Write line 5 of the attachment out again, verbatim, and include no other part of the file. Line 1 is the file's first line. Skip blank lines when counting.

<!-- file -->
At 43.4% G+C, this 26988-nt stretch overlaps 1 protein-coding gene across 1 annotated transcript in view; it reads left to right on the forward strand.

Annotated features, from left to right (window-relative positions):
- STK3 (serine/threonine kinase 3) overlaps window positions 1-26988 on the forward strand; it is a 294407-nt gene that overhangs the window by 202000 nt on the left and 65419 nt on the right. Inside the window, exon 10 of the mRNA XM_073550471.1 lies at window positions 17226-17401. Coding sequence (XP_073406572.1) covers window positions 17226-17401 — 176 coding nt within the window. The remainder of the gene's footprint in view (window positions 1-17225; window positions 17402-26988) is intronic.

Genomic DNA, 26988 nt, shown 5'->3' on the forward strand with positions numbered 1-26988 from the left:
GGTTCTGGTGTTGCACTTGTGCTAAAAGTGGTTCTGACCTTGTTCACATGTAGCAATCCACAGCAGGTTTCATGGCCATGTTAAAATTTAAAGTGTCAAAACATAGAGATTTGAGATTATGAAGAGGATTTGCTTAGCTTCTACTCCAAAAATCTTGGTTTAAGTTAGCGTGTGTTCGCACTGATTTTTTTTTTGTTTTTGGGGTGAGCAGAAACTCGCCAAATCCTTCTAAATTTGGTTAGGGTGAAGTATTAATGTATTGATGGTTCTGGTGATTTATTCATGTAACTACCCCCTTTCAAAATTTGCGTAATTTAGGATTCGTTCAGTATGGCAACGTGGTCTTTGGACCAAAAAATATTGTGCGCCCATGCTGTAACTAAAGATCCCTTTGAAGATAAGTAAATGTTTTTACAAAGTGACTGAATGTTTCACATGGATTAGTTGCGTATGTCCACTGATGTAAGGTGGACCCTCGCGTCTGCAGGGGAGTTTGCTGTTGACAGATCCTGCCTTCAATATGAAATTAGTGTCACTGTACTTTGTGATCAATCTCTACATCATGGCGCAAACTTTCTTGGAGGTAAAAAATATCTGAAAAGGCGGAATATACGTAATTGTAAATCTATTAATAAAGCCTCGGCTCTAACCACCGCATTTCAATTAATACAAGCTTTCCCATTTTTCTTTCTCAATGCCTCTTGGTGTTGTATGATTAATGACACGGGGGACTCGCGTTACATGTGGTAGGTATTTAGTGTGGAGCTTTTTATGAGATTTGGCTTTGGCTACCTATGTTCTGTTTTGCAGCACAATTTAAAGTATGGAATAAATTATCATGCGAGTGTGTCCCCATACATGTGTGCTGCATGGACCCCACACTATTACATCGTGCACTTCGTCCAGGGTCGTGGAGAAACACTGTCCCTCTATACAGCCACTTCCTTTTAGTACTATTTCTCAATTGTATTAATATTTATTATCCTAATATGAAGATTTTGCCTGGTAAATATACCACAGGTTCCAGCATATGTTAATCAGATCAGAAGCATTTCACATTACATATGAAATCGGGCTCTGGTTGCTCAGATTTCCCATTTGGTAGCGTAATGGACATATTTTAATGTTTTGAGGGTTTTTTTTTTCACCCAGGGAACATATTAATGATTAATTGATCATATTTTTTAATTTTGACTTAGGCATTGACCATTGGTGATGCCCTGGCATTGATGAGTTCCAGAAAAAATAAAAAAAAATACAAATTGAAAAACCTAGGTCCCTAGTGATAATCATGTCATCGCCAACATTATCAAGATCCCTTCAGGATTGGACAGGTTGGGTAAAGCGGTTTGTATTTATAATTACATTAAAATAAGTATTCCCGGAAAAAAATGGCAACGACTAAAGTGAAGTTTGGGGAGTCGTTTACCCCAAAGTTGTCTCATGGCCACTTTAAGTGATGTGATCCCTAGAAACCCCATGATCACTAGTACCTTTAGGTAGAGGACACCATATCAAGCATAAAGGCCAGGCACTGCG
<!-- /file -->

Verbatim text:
GGTTCTGGTGTTGCACTTGTGCTAAAAGTGGTTCTGACCTTGTTCACATGTAGCAATCCACAGCAGGTTTCATGGCCATGTTAAAATTTAAAGTGTCAAAACATAGAGATTTGAGATTATGAAGAGGATTTGCTTAGCTTCTACTCCAAAAATCTTGGTTTAAGTTAGCGTGTGTTCGCACTGATTTTTTTTTTGTTTTTGGGGTGAGCAGAAACTCGCCAAATCCTTCTAAATTTGGTTAGGGTGAAGTATTAATGTATTGATGGTTCTGGTGATTTATTCATGTAACTACCCCCTTTCAAAATTTGCGTAATTTAGGATTCGTTCAGTATGGCAACGTGGTCTTTGGACCAAAAAATATTGTGCGCCCATGCTGTAACTAAAGATCCCTTTGAAGATAAGTAAATGTTTTTACAAAGTGACTGAATGTTTCACATGGATTAGTTGCGTATGTCCACTGATGTAAGGTGGACCCTCGCGTCTGCAGGGGAGTTTGCTGTTGACAGATCCTGCCTTCAATATGAAATTAGTGTCACTGTACTTTGTGATCAATCTCTACATCATGGCGCAAACTTTCTTGGAGGTAAAAAATATCTGAAAAGGCGGAATATACGTAATTGTAAATCTATTAATAAAGCCTCGGCTCTAACCACCGCATTTCAATTAATACAAGCTTTCCCATTTTTCTTTCTCAATGCCTCTTGGTGTTGTATGATTAATGACACGGGGGACTCGCGTTACATGTGGTAGGTATTTAGTGTGGAGCTTTTTATGAGATTTGGCTTTGGCTACCTATGTTCTGTTTTGCAGCACAATTTAAAGTATGGAATAAATTATCATGCGAGTGTGTCCCCATACATGTGTGCTGCATGGACCCCACACTATTACATCGTGCACTTCGTCCAGGGTCGTGGAGAAACACTGTCCCTCTATACAGCCACTTCCTTTTAGTACTATTTCTCAATTGTATTAATATTTATTATCCTAATATGAAGATTTTGCCTGGTAAATATACCACAGGTTCCAGCATATGTTAATCAGATCAGAAGCATTTCACATTACATATGAAATCGGGCTCTGGTTGCTCAGATTTCCCATTTGGTAGCGTAATGGACATATTTTAATGTTTTGAGGGTTTTTTTTTTCACCCAGGGAACATATTAATGATTAATTGATCATATTTTTTAATTTTGACTTAGGCATTGACCATTGGTGATGCCCTGGCATTGATGAGTTCCAGAAAAAATAAAAAAAAATACAAATTGAAAAACCTAGGTCCCTAGTGATAATCATGTCATCGCCAACATTATCAAGATCCCTTCAGGATTGGACAGGTTGGGTAAAGCGGTTTGTATTTATAATTACATTAAAATAAGTATTCCCGGAAAAAAATGGCAACGACTAAAGTGAAGTTTGGGGAGTCGTTTACCCCAAAGTTGTCTCATGGCCACTTTAAGTGATGTGATCCCTAGAAACCCCATGATCACTAGTACCTTTAGGTAGAGGACACCATATCAAGCATAAAGGCCAGGCACTGCG